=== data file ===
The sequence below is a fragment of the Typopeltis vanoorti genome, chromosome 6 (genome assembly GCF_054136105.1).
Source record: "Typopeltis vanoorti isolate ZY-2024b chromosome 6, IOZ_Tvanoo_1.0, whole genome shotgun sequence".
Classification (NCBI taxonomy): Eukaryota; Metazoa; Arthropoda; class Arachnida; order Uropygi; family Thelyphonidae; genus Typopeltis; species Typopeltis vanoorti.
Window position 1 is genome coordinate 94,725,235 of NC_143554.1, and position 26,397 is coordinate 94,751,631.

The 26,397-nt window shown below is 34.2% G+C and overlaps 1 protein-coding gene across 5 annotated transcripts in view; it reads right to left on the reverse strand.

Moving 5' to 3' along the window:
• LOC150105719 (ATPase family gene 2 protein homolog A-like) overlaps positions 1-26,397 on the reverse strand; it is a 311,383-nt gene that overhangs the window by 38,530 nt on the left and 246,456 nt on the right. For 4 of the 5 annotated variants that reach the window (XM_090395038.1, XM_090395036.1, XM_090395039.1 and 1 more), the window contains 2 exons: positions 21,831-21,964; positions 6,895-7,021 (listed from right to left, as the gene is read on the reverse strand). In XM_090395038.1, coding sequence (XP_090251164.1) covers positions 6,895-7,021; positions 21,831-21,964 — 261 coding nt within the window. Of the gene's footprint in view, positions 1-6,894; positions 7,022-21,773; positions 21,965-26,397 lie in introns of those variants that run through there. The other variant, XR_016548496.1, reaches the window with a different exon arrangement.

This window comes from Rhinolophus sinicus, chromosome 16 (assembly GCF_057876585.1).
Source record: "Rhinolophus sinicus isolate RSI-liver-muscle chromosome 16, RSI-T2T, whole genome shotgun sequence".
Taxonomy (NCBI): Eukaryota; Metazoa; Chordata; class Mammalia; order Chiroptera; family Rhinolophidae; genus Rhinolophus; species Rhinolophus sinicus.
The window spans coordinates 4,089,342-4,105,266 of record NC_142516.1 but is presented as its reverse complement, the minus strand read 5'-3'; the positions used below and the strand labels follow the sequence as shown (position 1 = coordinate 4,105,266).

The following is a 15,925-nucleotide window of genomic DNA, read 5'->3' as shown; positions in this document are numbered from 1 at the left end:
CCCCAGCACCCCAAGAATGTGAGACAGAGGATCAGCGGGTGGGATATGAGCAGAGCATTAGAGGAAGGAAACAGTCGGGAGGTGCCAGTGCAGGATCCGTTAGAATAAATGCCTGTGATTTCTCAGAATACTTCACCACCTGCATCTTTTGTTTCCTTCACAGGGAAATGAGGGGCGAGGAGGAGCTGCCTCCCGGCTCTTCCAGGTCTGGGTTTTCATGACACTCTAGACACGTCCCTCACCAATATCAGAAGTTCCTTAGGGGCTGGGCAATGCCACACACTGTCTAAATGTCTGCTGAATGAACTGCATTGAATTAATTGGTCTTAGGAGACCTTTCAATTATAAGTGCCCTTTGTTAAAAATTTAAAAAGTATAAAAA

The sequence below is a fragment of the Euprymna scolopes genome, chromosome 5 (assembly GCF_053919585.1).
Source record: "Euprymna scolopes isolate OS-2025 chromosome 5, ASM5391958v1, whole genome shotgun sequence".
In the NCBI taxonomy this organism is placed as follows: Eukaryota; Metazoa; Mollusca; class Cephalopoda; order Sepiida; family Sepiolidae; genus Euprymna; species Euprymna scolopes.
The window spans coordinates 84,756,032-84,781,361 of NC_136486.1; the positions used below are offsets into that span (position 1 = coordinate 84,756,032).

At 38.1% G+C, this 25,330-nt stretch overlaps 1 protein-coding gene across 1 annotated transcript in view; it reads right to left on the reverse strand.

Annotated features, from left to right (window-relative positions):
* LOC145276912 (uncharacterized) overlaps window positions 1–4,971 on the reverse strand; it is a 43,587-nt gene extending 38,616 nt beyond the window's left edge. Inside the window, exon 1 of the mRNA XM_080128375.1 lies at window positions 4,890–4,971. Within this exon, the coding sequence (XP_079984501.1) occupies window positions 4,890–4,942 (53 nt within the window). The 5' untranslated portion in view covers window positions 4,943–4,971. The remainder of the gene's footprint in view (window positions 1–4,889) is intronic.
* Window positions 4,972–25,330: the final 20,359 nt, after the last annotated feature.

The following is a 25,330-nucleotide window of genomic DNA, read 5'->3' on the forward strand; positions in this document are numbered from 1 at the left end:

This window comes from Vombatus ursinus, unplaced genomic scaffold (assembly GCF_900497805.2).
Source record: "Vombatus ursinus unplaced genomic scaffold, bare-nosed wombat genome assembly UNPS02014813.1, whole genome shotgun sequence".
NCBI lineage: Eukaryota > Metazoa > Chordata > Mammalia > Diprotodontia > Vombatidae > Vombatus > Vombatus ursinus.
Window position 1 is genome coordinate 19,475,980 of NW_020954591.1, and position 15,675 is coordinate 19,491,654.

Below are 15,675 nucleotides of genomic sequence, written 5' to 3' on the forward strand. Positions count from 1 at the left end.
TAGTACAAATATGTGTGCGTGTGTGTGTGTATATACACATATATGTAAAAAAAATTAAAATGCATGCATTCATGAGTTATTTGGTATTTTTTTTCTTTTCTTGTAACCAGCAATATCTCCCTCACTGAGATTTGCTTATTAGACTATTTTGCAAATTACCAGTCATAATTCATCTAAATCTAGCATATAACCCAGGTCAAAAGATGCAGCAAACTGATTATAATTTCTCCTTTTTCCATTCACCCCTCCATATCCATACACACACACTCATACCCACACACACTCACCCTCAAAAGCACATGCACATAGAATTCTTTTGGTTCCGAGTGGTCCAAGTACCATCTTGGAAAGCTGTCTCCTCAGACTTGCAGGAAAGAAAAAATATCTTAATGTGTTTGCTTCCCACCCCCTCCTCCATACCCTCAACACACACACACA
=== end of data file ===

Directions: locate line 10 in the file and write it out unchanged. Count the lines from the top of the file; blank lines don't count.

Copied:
Taxonomy (NCBI): Eukaryota; Metazoa; Chordata; class Mammalia; order Chiroptera; family Rhinolophidae; genus Rhinolophus; species Rhinolophus sinicus.